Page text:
Less than £100m of appalling Green Homes Grant spent as budget slashed

The government’s implementation of its Green Homes Grant has been appalling, so far only £94.1m has been spent and the eventual amount will probably be far lower than the original £2bn pledged.

The grant was launched in September 2020, with the desire of providing homeowners with vouchers to be used for home improvement works improving the energy efficiency of their property.

The government confirmed in a written answer in Parliament this week, that so far it has received just short of 72,000 applications for the voucher scheme, with vouchers worth a meager £94.1m having been handed out.

Conservative MP Philip Dunn, who chairs the Environmental Audit Committee of MPs, told the BBC that while the scheme was a good idea in principle, the way it had been handled was appalling.

He has previously criticised how difficult it is for builders and installers to gain accreditation for the scheme, leaving them in limbo and called for the application process to be streamlined.

 

Slashed budgets

Last week it emerged that the funding for the scheme is to be dramatically slashed from April.

The government has now confirmed that the original funding for the scheme ‒ £1.5bn set aside for households and £500m for local authority led schemes ‒ only applies to this financial year, with any unspent funds being claimed back by the government.

The Department for Business (BEIS), which runs the Green Homes Grant scheme, has confirmed that for 2021/22 just £320m has been set aside for the scheme.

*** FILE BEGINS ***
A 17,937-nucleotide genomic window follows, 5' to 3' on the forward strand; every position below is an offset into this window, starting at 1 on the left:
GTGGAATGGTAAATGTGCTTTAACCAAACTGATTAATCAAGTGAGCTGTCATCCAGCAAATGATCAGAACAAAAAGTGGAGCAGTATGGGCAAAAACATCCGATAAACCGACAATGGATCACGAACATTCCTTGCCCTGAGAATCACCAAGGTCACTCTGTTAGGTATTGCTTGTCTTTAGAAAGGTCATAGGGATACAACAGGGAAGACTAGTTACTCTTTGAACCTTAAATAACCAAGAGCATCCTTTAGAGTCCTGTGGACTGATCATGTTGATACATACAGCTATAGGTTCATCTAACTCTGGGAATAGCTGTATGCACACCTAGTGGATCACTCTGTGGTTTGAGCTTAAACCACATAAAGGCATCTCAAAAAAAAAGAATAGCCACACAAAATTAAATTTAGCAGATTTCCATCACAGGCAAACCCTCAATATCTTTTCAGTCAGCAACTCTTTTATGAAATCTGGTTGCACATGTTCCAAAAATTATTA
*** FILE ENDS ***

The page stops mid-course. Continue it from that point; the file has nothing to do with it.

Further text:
How the Green Homes Grant was supposed to work

Homeowners can apply for vouchers worth up to £5,000 to carry out work on their home which will improve its energy efficiency.

This was inevitably more complex than it sounds, as homeowners have to include at least one ‘primary’ improvement in that work.

That covers insulation ‒ whether that’s cavity wall, underfloor or roof insulation ‒ or low carbon heating, which could include the likes of hybrid heat pumps or solar powered heating.

They can then get vouchers for the same amount spent on the primary improvements for ‘secondary’ improvement work, which covers things like draughtproofing, double glazing and energy efficient doors.

Crucially the primary work has to be completed before starting the secondary work.



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